We cannot imagine life without oxygen as it is the sole element responsible for life on earth. Without O2, our planet would not be inhabitable for humans and animals. Oxygen is the most essential element of the lifecycle ecosystem. All the plants, animals and other living beings require O2 directly or indirectly to survive on this planet.
But as the law of nature has it, the excess of anything is bad. Have you ever imagined that if there is excess O2 in the human body, what will happen? Will we be healthier or will there be any side effect of the same? The answer is that excess oxygen will only harm our body and not do any good for it.It will lead to toxicity in our body and symptoms often include nausea, vertigo, altered behavior, rigidness of muscles and convulsions. It may even lead to permanent damage of cells in our tissues leading ultimately to the death of a person.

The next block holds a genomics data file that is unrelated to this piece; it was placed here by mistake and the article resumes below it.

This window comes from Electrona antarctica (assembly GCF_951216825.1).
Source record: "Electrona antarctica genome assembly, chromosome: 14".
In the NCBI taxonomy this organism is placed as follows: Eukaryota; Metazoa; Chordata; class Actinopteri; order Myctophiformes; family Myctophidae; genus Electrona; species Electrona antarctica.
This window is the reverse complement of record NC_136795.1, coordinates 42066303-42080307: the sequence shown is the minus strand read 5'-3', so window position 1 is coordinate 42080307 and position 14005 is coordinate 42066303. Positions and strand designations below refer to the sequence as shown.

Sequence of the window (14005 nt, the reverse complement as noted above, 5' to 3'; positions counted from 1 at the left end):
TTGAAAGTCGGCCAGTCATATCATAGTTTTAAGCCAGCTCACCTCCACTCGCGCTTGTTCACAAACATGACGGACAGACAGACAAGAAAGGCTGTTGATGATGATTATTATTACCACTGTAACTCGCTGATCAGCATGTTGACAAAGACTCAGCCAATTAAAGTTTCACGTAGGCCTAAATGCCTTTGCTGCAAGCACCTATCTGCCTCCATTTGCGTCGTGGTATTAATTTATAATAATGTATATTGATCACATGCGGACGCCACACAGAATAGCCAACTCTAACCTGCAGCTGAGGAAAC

The toxicity basically affects the central nervous system and prolonged exposure to the same may lead to damaged brain cells. This type of risk is often associated with scuba divers as they get exposed to increased levels of oxygen at varied pressures underwater. This is the reason why they are advised to move down to shallower depths so that the pressure effect of O2 intake reduces and makes it safe for them to breathe.
The amount of risk that one can take while breathing pure O2 is measured by OUT or oxygen toxicity units. One O2 toxicity unit is equivalent to one minute of pure oxygen intake at sea level or ground level air pressure. Professionals like scuba divers and related job workers are initially advised to expose themselves to not more than 615 units of OUT per day. This count is reduced day by day as continuous exposure to the oxygen increases.